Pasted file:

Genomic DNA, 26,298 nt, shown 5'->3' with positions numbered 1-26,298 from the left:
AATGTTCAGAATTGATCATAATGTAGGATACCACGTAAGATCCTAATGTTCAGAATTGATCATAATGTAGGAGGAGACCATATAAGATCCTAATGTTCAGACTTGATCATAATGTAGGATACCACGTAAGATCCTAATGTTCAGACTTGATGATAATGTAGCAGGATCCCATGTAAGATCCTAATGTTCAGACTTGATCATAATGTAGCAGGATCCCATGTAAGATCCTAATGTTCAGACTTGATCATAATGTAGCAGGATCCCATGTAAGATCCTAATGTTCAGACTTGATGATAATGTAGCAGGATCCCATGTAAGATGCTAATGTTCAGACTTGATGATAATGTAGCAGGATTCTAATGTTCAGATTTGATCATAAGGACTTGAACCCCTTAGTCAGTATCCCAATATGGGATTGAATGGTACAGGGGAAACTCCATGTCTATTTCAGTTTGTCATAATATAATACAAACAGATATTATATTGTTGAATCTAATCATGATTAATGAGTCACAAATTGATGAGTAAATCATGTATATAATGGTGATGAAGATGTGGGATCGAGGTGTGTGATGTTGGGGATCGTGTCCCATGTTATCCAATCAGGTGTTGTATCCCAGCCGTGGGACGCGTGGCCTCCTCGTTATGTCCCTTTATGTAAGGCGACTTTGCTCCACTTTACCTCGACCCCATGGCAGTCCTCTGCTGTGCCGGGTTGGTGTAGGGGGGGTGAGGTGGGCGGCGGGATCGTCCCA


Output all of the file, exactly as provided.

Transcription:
Genomic DNA, 26,298 nt, shown 5'->3' with positions numbered 1-26,298 from the left:
AATGTTCAGAATTGATCATAATGTAGGATACCACGTAAGATCCTAATGTTCAGAATTGATCATAATGTAGGAGGAGACCATATAAGATCCTAATGTTCAGACTTGATCATAATGTAGGATACCACGTAAGATCCTAATGTTCAGACTTGATGATAATGTAGCAGGATCCCATGTAAGATCCTAATGTTCAGACTTGATCATAATGTAGCAGGATCCCATGTAAGATCCTAATGTTCAGACTTGATCATAATGTAGCAGGATCCCATGTAAGATCCTAATGTTCAGACTTGATGATAATGTAGCAGGATCCCATGTAAGATGCTAATGTTCAGACTTGATGATAATGTAGCAGGATTCTAATGTTCAGATTTGATCATAAGGACTTGAACCCCTTAGTCAGTATCCCAATATGGGATTGAATGGTACAGGGGAAACTCCATGTCTATTTCAGTTTGTCATAATATAATACAAACAGATATTATATTGTTGAATCTAATCATGATTAATGAGTCACAAATTGATGAGTAAATCATGTATATAATGGTGATGAAGATGTGGGATCGAGGTGTGTGATGTTGGGGATCGTGTCCCATGTTATCCAATCAGGTGTTGTATCCCAGCCGTGGGACGCGTGGCCTCCTCGTTATGTCCCTTTATGTAAGGCGACTTTGCTCCACTTTACCTCGACCCCATGGCAGTCCTCTGCTGTGCCGGGTTGGTGTAGGGGGGGTGAGGTGGGCGGCGGGATCGTCCCA